In August 2005 police responded to emergency calls of a blue Oldsmobile swerving erratically. Defendant displayed an “unsteady appearance, slurred speech, and the reasonable possibility she was experiencing a drug overdose . . . .” While paramedics treated her, police recovered a bottle of pills (prescribed to her former employer, a recent homicide victim) and a gun. “She appeared ‘heavily narcoticized’ and apparently told the deputy where she got the pills.” She did not confess to murdering her former employer. Her attorneys sought to suppress statements to police regarding the pills on the grounds that she was intoxicated. The trial judge suppressed them, but the Louisiana Supreme Court reversed, allowing prosecutors to introduce the statements into evidence at trial.

First, the court stated that it now subscribes to the rule announced in the Supreme Court case Connelly v. Colorado, requiring coercive police activity in order for a confession and/or statement to be found involuntary (leading to possible suppression). Accordingly, a suspect can be intoxicated and still give a voluntary statement in the eyes of the law. “After Connelly, diminished mental capacity, which may result from intoxication, remains relevant to the voluntariness of a statement only to the extent that it ‘made mental or physical coercion by the police more effective.’”

Of course, there is also the issue of Miranda rights. Police did Mirandize the suspect in this case, but the state high court determined that they did not have to. In 1973 the United States Supreme Court reasoned that “‘[l]ocal police officers, unlike federal officers, frequently investigate vehicle accidents in which there is no claim of criminal liability and engaged in what . . . may be described as community caretaking functions . . . .’” If police are engaging in “community caretaking functions,” as they were here, then the Miranda warnings are not necessary. The Louisiana Supreme Court has previously held that “‘an individual’s responses to on-the-scene and non-custodial questioning, particularly when carried out in public, are admissible without Miranda warnings.’” The state high court may have to determine in a future case if intoxication renders a suspect’s waiver of the Miranda warnings invalid but not in this case.

Here, the police did not coerce the suspect in any way, and her statements, though given in an intoxicated state, are admissible at trial. Thus, when someone says, “The alcohol made me do it,” that is no longer an excuse to have a statement suppressed at trial in Louisiana.

For the opinion, see here.

For further news coverage, see

–Timothy Huffstutter

SOUTH DAKOTA (Criminal Procedure) – Guilty Plea Voided Because Defendant Was Not Informed He Waived His Rights

The South Dakota supreme court granted Garry Rosen habeas corpus relief because he was not correctly advised of his rights, and therefore his guilty plea to a kidnapping charge was involuntary and had to be voided.

The state high court found that Rosen “was never advised that by pleading guilty he would waive his right to trial by a jury, he would waive his right to compulsory process, and he would waive his right against self-incrimination.”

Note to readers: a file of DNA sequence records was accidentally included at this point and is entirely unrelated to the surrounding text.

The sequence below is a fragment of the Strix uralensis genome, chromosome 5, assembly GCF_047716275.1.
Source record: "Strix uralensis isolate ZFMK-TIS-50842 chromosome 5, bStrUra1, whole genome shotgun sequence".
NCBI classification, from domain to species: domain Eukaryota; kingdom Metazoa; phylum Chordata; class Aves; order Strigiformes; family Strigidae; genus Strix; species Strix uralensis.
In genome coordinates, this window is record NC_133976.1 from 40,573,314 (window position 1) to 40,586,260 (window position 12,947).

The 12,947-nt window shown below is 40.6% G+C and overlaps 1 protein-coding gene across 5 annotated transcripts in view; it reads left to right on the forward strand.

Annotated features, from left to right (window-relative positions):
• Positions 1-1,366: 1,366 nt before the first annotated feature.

When Rosen was arraigned, he pleaded not guilty to three counts of kidnapping. He was not told, however, that if he pleaded guilty he would waive what the court refers to as Boykin rights (a federal standard): “the right to trial by a jury, the right to compulsory process, and the right against self-incrimination.” He was merely told he would waive his right to a trial. The court said that he was, however, advised of his constitutional rights.

At a later plea hearing agreement, a lower court judge informed Rosen that a guilty plea would waive his right to a trial, but did not inform Rosen of the other rights he would waive. Rosen later moved to have some of his rights further explained to him. The court said that the state explained the “burden of proving the charges against him, the meaning of reasonable doubt, and his right against self-incrimination,” but did not explain that a guilty plea waives Boykin rights.

Rosen was sentenced and later filed a petition of habeas corpus. The court that heard the habeas argument denied Rosen relief but granted a certificate of probable cause. The habeas court decided that the plea was voluntary based on the totality of the circumstances, such as his age and prior arrest record. The state supreme court said that was the incorrect standard to apply.

The South Dakota Supreme Court looked at the key U.S. Supreme Court case of Boykin in order to evaluated Rosen’s plea. That case says that the “record must affirmatively show . . . that the defendant explicitly waived” (second emphasis added by the South Dakota Supreme Court) his rights, and the record’s silence could not be interpreted as an explicit waiver.

Rosen’s guilty plea was voided.

South Dakota supreme court opinion

–Stephanie Latimer

Our Editors

Rebecca Green, College of William & Mary Law School

Scott Graves, National Center for State Courts